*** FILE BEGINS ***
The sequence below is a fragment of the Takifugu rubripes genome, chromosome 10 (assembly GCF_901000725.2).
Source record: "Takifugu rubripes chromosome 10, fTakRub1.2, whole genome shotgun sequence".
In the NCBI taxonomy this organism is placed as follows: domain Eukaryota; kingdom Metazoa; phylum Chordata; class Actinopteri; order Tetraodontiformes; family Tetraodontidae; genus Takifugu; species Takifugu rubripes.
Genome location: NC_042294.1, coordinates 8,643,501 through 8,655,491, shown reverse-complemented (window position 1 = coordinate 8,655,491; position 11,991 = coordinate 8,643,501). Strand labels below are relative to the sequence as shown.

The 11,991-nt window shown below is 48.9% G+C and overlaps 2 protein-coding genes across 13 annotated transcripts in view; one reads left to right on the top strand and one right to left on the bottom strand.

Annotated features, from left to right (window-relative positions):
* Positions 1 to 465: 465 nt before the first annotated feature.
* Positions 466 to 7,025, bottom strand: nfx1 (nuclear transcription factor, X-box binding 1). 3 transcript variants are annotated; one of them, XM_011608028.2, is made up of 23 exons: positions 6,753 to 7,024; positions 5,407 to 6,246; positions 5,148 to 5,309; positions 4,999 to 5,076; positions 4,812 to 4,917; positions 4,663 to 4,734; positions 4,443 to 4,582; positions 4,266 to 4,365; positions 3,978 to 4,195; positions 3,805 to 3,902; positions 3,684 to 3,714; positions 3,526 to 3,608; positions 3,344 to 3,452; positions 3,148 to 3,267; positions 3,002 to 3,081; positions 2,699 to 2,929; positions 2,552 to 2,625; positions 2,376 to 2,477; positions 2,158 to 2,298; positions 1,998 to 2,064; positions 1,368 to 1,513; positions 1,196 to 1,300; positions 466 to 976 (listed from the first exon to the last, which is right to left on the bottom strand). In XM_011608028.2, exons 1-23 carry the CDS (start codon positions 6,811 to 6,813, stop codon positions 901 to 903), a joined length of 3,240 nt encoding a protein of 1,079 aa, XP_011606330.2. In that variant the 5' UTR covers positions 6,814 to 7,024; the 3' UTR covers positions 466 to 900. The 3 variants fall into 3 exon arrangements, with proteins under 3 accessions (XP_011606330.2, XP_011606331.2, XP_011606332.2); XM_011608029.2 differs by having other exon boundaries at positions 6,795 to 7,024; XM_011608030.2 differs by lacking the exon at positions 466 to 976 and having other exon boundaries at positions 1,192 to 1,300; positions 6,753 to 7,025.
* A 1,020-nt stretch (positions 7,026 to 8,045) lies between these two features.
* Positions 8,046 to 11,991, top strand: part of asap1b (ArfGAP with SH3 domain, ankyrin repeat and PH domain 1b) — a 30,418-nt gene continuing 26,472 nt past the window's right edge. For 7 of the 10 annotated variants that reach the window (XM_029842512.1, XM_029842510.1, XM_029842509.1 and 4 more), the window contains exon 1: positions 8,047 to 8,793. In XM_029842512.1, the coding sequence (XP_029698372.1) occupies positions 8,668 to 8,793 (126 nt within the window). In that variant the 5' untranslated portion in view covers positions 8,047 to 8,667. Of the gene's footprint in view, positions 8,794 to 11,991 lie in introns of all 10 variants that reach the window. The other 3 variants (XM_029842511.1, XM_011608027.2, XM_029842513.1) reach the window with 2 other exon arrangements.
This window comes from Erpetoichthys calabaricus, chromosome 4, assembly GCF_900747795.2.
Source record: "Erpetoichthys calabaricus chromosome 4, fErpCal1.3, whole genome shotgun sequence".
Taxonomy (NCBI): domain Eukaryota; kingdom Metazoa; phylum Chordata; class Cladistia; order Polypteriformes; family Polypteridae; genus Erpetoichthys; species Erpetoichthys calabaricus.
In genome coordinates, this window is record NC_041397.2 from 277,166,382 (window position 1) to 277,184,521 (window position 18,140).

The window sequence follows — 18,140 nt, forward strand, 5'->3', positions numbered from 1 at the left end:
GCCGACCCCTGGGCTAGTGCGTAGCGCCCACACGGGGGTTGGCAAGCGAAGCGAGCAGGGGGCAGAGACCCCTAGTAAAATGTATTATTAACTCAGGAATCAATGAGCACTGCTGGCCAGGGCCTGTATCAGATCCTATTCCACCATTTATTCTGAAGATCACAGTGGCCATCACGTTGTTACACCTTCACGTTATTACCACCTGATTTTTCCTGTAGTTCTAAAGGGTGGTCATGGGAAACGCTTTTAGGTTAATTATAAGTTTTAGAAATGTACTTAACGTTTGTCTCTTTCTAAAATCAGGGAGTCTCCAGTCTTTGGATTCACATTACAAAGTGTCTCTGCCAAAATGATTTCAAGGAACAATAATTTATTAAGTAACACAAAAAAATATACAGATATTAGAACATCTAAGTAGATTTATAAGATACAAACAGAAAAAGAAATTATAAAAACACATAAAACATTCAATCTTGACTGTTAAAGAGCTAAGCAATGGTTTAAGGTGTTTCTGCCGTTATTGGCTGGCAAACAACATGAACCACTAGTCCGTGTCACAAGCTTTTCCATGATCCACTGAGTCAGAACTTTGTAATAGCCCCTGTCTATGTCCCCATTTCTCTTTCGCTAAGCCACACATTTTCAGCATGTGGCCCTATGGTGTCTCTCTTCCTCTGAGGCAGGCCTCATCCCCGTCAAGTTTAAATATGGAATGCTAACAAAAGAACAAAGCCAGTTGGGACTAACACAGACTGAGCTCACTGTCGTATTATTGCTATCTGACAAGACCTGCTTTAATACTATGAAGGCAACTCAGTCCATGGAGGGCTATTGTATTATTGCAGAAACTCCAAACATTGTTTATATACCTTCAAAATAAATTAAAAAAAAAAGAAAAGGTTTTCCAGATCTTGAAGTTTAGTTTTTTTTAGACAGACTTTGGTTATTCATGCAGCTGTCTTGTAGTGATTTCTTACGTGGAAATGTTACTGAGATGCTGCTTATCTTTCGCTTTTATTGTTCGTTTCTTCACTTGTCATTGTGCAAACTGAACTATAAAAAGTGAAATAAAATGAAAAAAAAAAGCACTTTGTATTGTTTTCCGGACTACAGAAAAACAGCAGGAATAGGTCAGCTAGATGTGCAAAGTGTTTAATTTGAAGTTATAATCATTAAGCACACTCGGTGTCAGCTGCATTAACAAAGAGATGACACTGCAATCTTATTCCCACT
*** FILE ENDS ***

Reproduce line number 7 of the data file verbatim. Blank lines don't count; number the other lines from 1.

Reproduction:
* Positions 1 to 465: 465 nt before the first annotated feature.